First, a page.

Fair Value at
December 31,
    Fair Value Measurement Using  
    2021     Level 1     Level 2     Level 3  
Convertible notes   $ 518                 $ 518  
Preferred stock     606                   606  
Derivative liability   $ 1,124     $     $     $ 1,124  

 

    Fair Value at
December 31,
    Fair Value Measurement Using  
    2020     Level 1     Level 2     Level 3  
Convertible notes   $ 2,705                 $ 2,705  
Preferred stock     4,123                   4,123  
Derivative liability   $ 6,828     $     $     $ 6,828  

 

The reconciliation of the derivative liability measured at fair value on a recurring basis using unobservable inputs (Level 3) is as follows (in thousands):

 

               
    Year ended
December 31,
 
    2021     2020  
Balance at beginning of year   $ 6,828     $ 1,785  
Additions to derivative instruments     1,354       2,465  
Reclassification on conversion     (3,371 )     (1,268 )
Loss (gain) on change in fair value of derivative liability     (3,687 )     3,846  
Balance at end of year   $ 1,124     $ 6,828  

 

Income Taxes

 

Income taxes are accounted for under the asset and liability method. Deferred tax assets and liabilities are recognized for the future tax consequences attributable to differences between the financial statement carrying amounts of existing assets and liabilities and their respective tax bases and operating loss and tax credit carryforwards. Deferred tax assets and liabilities are measured using enacted tax rates expected to apply to taxable income in the years in which those temporary differences are expected to be recovered or settled. The effect on deferred tax assets and liabilities of a change in tax rates is recognized in operations in the period that includes the enactment date. A valuation allowance is provided when it is more likely than not that some portion or all of a deferred tax asset will not be realized. The ultimate realization of deferred tax assets is dependent upon the generation of future taxable income and the reversal of deferred tax liabilities during the period in which the related temporary difference becomes deductible.

 

F-14

 

 

Stock-Based Compensation

 

We account for our stock-based compensation under ASC 718 “Compensation – Stock Compensation” using the fair value based method. Under this method, compensation cost is measured at the grant date based on the value of the award and is recognized over the shorter of the service period or the vesting period of the stock-based compensation. This guidance establishes standards for the accounting for transactions in which an entity exchanges it equity instruments for goods or services. It also addresses transactions in which an entity incurs liabilities in exchange for goods or services that are based on the fair value of the entity’s equity instruments or that may be settled by the issuance of those equity instruments. The Company estimates the fair value of each stock option at the grant date by using the Black-Scholes option pricing model. Determining the fair value of stock-based compensation at the grant date under this model requires judgment, including estimating volatility, employee stock option exercise behaviors and forfeiture rates. The assumptions used in calculating the fair value of stock-based compensation represent the Company’s best estimates, but these estimates involve inherent uncertainties and the application of management judgment.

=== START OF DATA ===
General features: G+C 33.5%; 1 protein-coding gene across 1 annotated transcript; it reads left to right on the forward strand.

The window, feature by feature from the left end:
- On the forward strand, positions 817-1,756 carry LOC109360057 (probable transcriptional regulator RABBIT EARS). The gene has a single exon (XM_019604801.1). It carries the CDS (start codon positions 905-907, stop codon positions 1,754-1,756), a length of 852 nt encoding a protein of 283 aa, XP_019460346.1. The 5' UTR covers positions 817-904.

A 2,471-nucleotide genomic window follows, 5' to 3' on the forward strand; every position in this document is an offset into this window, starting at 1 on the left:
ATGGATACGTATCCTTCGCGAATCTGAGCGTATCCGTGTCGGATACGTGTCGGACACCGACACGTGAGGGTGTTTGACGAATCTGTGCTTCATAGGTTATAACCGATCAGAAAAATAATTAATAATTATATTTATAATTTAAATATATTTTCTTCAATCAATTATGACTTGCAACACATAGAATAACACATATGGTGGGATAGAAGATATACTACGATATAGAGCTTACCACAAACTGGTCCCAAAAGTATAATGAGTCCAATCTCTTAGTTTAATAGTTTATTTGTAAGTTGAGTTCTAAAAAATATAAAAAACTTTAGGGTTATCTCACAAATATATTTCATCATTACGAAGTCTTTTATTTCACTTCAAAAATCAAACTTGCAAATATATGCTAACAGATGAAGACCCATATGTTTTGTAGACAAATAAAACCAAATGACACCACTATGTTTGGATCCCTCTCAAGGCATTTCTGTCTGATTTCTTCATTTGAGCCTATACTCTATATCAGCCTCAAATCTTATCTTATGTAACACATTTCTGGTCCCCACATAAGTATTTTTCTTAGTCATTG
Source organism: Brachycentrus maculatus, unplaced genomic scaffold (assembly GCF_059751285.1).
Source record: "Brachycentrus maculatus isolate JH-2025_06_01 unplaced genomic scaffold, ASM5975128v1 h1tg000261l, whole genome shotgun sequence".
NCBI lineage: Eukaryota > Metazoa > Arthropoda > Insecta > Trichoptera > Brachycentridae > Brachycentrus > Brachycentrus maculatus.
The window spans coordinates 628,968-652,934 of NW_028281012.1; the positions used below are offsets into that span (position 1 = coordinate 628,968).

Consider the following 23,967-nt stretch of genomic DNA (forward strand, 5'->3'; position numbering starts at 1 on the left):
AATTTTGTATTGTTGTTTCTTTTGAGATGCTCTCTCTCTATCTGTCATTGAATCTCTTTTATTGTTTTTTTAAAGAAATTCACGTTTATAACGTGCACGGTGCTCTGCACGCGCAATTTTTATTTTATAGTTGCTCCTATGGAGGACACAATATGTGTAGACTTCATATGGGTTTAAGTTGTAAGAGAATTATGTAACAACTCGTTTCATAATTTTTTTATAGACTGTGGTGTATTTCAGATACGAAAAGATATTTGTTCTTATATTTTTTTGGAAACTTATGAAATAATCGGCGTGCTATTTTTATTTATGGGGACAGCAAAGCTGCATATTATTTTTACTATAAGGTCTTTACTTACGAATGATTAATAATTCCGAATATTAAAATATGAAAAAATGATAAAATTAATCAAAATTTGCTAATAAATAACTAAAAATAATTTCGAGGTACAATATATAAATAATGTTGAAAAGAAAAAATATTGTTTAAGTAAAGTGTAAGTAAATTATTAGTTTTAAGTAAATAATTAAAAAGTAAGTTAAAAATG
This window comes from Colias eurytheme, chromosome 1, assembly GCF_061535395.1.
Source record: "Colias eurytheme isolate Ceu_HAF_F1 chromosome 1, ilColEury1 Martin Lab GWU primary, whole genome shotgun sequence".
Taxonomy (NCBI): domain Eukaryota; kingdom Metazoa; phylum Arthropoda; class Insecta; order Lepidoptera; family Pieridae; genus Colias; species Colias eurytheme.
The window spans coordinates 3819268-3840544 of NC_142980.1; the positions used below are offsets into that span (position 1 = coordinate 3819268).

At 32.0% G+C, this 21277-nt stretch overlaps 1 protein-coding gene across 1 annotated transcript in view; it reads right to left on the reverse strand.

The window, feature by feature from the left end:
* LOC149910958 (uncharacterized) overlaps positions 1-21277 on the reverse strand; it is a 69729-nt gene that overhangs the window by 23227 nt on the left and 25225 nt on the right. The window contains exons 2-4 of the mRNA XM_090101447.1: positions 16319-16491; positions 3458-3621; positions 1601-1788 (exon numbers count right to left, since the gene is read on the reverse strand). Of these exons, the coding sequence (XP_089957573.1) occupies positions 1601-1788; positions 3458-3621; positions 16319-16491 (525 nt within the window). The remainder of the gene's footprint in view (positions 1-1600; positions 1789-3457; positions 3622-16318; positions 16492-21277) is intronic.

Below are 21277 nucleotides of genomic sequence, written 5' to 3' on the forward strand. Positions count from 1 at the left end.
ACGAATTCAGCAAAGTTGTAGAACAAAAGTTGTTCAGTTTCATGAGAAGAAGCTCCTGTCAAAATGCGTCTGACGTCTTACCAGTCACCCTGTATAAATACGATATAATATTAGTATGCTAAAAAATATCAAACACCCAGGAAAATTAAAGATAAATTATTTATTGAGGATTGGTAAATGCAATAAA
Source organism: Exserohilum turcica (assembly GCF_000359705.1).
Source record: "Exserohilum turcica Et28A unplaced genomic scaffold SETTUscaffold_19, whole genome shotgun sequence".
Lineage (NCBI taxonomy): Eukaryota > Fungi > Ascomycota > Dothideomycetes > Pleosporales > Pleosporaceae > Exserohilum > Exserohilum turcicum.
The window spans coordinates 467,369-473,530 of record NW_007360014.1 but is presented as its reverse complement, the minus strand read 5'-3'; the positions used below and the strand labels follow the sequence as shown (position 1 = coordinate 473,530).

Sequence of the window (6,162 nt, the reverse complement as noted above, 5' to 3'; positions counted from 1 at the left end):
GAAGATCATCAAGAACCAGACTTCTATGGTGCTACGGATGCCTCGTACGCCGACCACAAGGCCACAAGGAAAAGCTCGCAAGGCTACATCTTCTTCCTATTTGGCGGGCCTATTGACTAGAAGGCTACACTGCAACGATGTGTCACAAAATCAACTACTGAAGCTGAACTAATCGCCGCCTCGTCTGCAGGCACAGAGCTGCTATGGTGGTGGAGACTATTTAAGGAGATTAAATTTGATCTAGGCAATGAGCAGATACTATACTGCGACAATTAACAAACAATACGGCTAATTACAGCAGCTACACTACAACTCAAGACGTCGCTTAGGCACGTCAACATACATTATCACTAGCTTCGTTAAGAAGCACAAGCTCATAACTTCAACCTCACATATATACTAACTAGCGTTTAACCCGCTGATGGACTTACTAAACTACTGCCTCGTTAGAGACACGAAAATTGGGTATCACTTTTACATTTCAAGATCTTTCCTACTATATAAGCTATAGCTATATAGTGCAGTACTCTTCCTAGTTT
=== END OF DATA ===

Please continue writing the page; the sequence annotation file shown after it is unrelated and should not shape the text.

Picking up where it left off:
Recent Accounting Pronouncements

 

With the exception of those discussed below, there have not been any recent changes in accounting pronouncements and Accounting Standards Update (ASU) issued by the Financial Accounting Standards Board (FASB) during the year ended December 31, 2021 that are of significance or potential significance to the Company.

 

In December 2019, the FASB issued ASU 2019-12, “Simplifying the Accounting for Income Taxes.” This guidance, among other provisions, eliminates certain exceptions to existing guidance related to the approach for intraperiod tax allocation, the methodology for calculating income taxes in an interim period and the recognition of deferred tax liabilities for outside basis differences. This guidance also requires an entity to reflect the effect of an enacted change in tax laws or rates in its effective income tax rate in the first interim period that includes the enactment date of the new legislation, aligning the timing of recognition of the effects from enacted tax law changes on the effective income tax rate with the effects on deferred income tax assets and liabilities. Under existing guidance, an entity recognizes the effects of the enacted tax law change on the effective income tax rate in the period that includes the effective date of the tax law. ASU 2019-12 is effective for interim and annual periods beginning after December 15, 2020, with early adoption permitted. The adoption of this standard did not have a material impact on the Company’s consolidated financial statements.

 

NOTE 4 – SUPPLEMENTAL CASH FLOW INFORMATION

 

The following table contains additional information for the periods reported (in thousands).

 

           
    Year Ended
December 31,
 
    2021     2020  
Non-cash financial activities: